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Above is Ukrainian photographer Igor Kostin’s grainy picture taken on the morning of April 26 1986 of the Soviet-era Chernobyl nuclear reactor. Within hours of the Chernobyl explosion, Kostin (27 December 1936 – 9 June 2015) and four other photographers flew over the nuclear power plant in a helicopter. The high radiation ruined all of his pictures except for one.

h/t: flashbak

Kostin’s photograph of Chernobyl survived the intense radiation.
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A series of explosions had destroyed Chernobyl’s reactor No. 4. Hundreds of staff and firefighters tackled a blaze that burned for 10 days and sent a plume of radiation around the world. More than 50 reactor and emergency workers were killed in the immediate aftermath.

May 1986: A helicopter decontaminates the disaster site.
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Kostin continued to record stories of those affected by the disaster, including pictures of gigantic plants and malformed animals in the 30-mile exclusion zone. His 1998 photograph of a child in a special school for abandoned children in Belarus was nicknamed ‘the Chernobyl Child’. The child was adopted by a British family and endured many operations.

May 1986: In a 30km no-go zone around the reactor, liquidators measured radiation levels in fields using radiation counters. Their anti-chemical warfare suits offer no protection against radioactivity.
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May 1986: Following the evacuation of around 15,000 residents from Chernobyl on 5 May, 1986, liquidators washed radioactive dust off buildings and streets using “bourda” (molasses).
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June 1986: Fish dead from radiation flounder by an artificial lake used to cool the Chernobyl plant that was used to cool the turbines.
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September 1986: Liquidators clean the roof of reactor 3.
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October 1986: Reactor 3
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November 1986: Hans Blix (centre), director of the International Atomic Energy Agency, watches a video detailing the clean-up operations with members of a government commission.
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January 1987: In Moscow, a liquidator is checked over by a after an operation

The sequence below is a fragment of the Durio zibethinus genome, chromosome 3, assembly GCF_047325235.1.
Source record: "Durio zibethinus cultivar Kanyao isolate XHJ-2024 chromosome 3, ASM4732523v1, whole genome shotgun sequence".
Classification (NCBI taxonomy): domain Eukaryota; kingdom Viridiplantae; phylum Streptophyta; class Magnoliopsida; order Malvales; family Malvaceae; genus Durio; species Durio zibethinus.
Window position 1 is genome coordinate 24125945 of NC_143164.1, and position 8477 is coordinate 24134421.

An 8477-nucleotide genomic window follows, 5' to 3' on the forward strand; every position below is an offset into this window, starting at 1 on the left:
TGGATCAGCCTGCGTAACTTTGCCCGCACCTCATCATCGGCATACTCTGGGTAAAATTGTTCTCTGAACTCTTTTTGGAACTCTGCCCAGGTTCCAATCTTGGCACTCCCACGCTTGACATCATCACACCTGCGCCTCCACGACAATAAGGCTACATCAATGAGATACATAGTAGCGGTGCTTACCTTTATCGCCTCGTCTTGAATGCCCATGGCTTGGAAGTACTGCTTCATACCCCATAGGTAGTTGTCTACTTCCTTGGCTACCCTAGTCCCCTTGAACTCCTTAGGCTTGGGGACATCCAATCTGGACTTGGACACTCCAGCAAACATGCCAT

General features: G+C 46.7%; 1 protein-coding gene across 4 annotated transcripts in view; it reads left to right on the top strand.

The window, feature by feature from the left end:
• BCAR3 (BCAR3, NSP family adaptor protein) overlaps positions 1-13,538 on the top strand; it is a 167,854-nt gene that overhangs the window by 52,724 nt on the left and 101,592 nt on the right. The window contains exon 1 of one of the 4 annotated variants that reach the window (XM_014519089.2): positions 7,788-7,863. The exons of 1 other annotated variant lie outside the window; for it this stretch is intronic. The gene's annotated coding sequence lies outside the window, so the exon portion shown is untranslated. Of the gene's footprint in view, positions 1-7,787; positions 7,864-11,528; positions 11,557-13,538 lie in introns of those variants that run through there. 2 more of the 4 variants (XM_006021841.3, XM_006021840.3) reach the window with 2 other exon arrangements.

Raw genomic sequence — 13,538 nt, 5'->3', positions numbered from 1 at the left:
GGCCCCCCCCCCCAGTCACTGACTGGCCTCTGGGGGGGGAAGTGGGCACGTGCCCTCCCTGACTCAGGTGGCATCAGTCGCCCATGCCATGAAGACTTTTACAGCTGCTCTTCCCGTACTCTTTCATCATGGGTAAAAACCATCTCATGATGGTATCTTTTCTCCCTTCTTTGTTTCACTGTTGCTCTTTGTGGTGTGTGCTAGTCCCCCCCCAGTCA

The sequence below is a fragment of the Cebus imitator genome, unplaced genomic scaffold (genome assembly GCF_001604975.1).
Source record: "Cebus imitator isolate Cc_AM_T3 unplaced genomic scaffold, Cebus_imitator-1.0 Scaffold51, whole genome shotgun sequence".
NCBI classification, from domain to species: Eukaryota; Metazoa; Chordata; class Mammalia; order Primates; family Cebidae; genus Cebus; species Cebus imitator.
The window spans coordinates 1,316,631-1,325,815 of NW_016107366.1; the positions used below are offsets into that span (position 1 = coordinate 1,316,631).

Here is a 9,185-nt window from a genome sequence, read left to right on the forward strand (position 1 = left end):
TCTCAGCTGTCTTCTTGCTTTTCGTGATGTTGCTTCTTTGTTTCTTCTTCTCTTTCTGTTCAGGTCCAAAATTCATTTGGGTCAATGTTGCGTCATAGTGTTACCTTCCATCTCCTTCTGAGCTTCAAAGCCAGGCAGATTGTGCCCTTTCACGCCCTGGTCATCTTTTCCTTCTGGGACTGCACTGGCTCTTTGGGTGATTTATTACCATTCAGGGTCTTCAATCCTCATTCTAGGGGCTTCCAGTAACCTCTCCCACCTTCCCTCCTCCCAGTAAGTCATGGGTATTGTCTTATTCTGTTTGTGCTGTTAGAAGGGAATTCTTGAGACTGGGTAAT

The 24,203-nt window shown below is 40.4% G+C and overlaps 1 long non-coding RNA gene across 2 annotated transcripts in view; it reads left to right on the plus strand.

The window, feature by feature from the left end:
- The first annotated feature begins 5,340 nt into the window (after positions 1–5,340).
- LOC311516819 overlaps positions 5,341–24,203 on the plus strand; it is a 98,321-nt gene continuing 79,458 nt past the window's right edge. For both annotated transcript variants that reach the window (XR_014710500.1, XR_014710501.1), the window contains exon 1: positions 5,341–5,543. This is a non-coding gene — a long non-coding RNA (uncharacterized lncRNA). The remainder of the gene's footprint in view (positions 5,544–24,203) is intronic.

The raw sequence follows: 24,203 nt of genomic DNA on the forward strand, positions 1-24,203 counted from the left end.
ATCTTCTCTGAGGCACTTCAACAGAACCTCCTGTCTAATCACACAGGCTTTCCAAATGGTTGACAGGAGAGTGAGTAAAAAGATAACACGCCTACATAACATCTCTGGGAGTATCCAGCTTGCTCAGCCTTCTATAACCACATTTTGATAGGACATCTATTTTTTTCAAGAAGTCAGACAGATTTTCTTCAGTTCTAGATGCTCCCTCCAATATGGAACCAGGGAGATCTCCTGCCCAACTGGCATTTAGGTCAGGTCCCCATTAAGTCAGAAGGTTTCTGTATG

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August 1987: Kopachi, a village 7km from the Chernobyl reactor, is flattened and buried
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Summer 1987: Gigantism in plants
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1988: Relatives at the funeral of radiation expert “roof cat” Alexander Goureïev, a liquidator who cleared the roof of reactor 3.
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1988: ‘The Chernobyl Child’
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1988: Jitomir, Ukraine.
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August 1989: Demonstrations in Kyiv demand the public sees secret Chernobyl documents. “We demand a Nuremburg trial for Chernobyl.”
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December 1989: Contaminated apples
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1992: A villager in the no-go area continues to live off the land.
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1992: The evacuated city of Pripyat, no longer home to the 47,000 inhabitants. it cannot be inhabited for another 24,000 years.
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Summer 1991: Kostin reflected in the window of a control post at the entrance to Pripyat
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12 October 1991: After a second explosion at the Chernobyl nuclear power station on 11 October, 1991 in the turbine hall of reactor 2.
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June 1992: Kostin in the machine room under reactor 4
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